It’s every Uber driver’s worst nightmare: To receive an email from Uber letting you know that you’ve been deactivated as an Uber partner, or a message in the app that says you can’t drive. It’s a huge disappointment to be fired from your ride sharing job, and to make things worse, you’re given little to no warning or explanation about your deactivation. Instead, when you try to log on to drive, you’re greeted with an error message.
Update: In April 2016, Uber finally published a more complete deactivation policy that lists all the ways you can be deactivated and how to get reactivated.
You’ll get these error messages in the Uber app if you’ve been deactivated:
- “Your driver account has not been activated”
- “The partner account you drive under has been disabled”
- “You are waitlisted”
There are many reasons why Uber drivers can be deactivated, ranging from the bureaucratic (forgot to update documents) to the performance-related (star ratings too low, customer complaints). The good news is that if you’ve been deactivated, there’s a chance you can be reactivated if you patiently work your way through Uber’s email support system and correct the issue that got you deactivated.
Why Uber drivers get deactivated
- Average star rating drops below 4.6. If your star ratings are low, you’ll be given a warning and be placed under ‘quality review.’ If your ratings continue to stay low, you’ll be deactivated.
- Documents expire. Your driver’s license, auto insurance, vehicle registration, and vehicle inspection all have expiration dates. Make sure to upload the up-to-date versions of your documents at least a week before they expire to avoid trouble. These deactivations usually come without notice, but they’re the easiest to correct.
- Cancel too many rides, aka Cancellation Abuse, ACRO, or Skipping. To avoid a low ride acceptance rate, some drivers will accept a ride and then immediately cancel it. Uber will deactivate you for canceling too many rides.
- Violate the Code of Conduct. Uber requires drivers to follow a code of conduct that prohibits violent or inappropriate behavior, drug and alcohol use, and any other illegal behavior.
- Unsafe driving. Uber will deactivate you if passengers report any unsafe driving
- Become inactive by not giving a ride for more than 90 days. Uber deactivates inactive drivers. Sometimes you’ll be warned with an email, sometimes you won’t.
- Passenger makes a serious complaint about you. If a passenger goes out of their way to tell Uber that you were rude, or that you’re a bad driver, or that you made them uncomfortable in any way, you can be immediately deactivated without prior notice. You aren’t likely to be reactivated after a major passenger complaint.
- You violate the Uber Terms of Service. Common policy violations that cause deactivation: Manipulating hourly pay guarantees, picking up street hails, manipulating the ratings system, picking and choosing passengers.
2016 update: Uber will no longer deactivate you for a low ride acceptance rate
In the past, if you didn’t accept enough of the ride requests that you received, Uber would warn you and deactivate your for having a low acceptance rate. As of April 2016, Uber will no longer do this. Instead, Uber will warn you via text and email that you aren’t accepting enough rides, and if you continue to keep a low acceptance rate, they can temporarily lock you out of the app.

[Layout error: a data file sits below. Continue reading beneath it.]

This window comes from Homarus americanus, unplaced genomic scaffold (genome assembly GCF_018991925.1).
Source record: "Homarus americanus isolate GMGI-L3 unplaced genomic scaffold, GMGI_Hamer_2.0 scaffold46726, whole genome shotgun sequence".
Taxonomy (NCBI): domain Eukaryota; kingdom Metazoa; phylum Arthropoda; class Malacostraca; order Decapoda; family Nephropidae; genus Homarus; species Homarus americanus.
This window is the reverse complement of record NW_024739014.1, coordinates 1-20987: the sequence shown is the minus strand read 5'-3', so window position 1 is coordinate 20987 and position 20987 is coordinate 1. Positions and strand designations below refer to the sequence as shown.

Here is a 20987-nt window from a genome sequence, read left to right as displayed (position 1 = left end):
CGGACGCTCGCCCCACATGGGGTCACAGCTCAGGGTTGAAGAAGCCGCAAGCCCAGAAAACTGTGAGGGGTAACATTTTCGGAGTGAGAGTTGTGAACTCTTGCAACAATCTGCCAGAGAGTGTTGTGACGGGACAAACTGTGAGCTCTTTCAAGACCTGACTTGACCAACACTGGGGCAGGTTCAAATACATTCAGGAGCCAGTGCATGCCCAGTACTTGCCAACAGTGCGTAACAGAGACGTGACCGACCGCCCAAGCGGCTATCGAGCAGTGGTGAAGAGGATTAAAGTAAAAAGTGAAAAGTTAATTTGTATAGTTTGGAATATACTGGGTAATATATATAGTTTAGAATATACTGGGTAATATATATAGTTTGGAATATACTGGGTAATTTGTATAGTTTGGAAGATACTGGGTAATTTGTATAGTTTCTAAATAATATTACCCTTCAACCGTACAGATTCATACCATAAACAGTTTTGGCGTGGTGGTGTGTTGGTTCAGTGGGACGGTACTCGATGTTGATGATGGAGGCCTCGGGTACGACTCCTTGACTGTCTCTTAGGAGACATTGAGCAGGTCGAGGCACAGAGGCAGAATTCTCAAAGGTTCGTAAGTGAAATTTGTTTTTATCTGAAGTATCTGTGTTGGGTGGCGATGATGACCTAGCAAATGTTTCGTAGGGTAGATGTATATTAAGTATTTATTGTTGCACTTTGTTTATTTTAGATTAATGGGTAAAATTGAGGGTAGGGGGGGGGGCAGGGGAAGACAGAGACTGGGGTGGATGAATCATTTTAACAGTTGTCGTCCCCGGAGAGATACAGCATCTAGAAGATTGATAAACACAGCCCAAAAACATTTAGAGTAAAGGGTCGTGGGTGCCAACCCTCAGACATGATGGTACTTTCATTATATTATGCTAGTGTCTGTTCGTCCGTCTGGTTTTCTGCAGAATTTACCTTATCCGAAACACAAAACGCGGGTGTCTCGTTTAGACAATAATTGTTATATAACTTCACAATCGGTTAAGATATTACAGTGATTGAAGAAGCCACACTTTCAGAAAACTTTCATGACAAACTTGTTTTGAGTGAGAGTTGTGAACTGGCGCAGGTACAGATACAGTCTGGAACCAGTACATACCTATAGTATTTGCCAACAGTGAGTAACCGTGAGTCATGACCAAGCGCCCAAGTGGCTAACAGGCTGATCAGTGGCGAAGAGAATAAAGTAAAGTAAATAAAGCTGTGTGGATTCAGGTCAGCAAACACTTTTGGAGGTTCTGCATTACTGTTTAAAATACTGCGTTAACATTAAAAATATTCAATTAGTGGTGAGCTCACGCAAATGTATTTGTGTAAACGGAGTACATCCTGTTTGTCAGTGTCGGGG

How to find out why you were deactivated
Not every deactivation notice includes an explanation, so if you were deactivated without reason, you’ll have to email Uber to find out the cause. Be patient — it could take days to get a response that explains the full situation. If you’re not satisfied with the response you get, don’t give up. Keep asking for more detail, but don’t argue or complain.
You might be upset and frustrated that you’ve been deactivated, but the worst thing to do at this stage is to lash out at Uber. If you let your emotions get the best of you and fire off angry emails to Uber reps, you’ll ruin any chances you have at reactivation. Stay calm and make sure all of your messages are polite.
How to get reactivated by Uber
In some situations, you can be reactivated as a driver if you follow Uber’s instructions and correct the issue that got you deactivated.
- If you’ve been deactivated due to a documentation problem, upload the updated document and you’ll be reactivated.
- If you’ve been deactivated because of low ratings, email Uber and ask if you can take a class to be reactivated. The classes typically cost less than $100.
- If you get deactivated due to inactivity, email Uber and tell them you’d like to become active again. Make sure to give at least one ride every month to stay active.
You probably won’t get reactivated if…
- You violated an Uber policy. If Uber thinks you broke the rules they won’t want you back.
- You received a serious passenger complaint. Uber values the passenger experience over anything else, so it’s very unlikely you’ll be reactivated in this situation. Like most service jobs, if it’s your word vs. the customer, you’ll often lose.
If you can’t get reactivated, do this instead
After you’ve done everything you can to get reactivated, try these alternative driving jobs that are similar to Uber.
Avoid deactivation — Be a good driver!
Avoiding deactivation is straightforward: Keep your documents up to date, follow Uber’s rules, and be a good driver. If you do slip up and trigger a deactivation, try to correct the issue as soon as possible and don’t antagonize Uber support employees. Remember — this is a service job. Your passengers want a safe ride from a sane driver, so don’t do anything to make your passenger uncomfortable and keep conversation light and positive.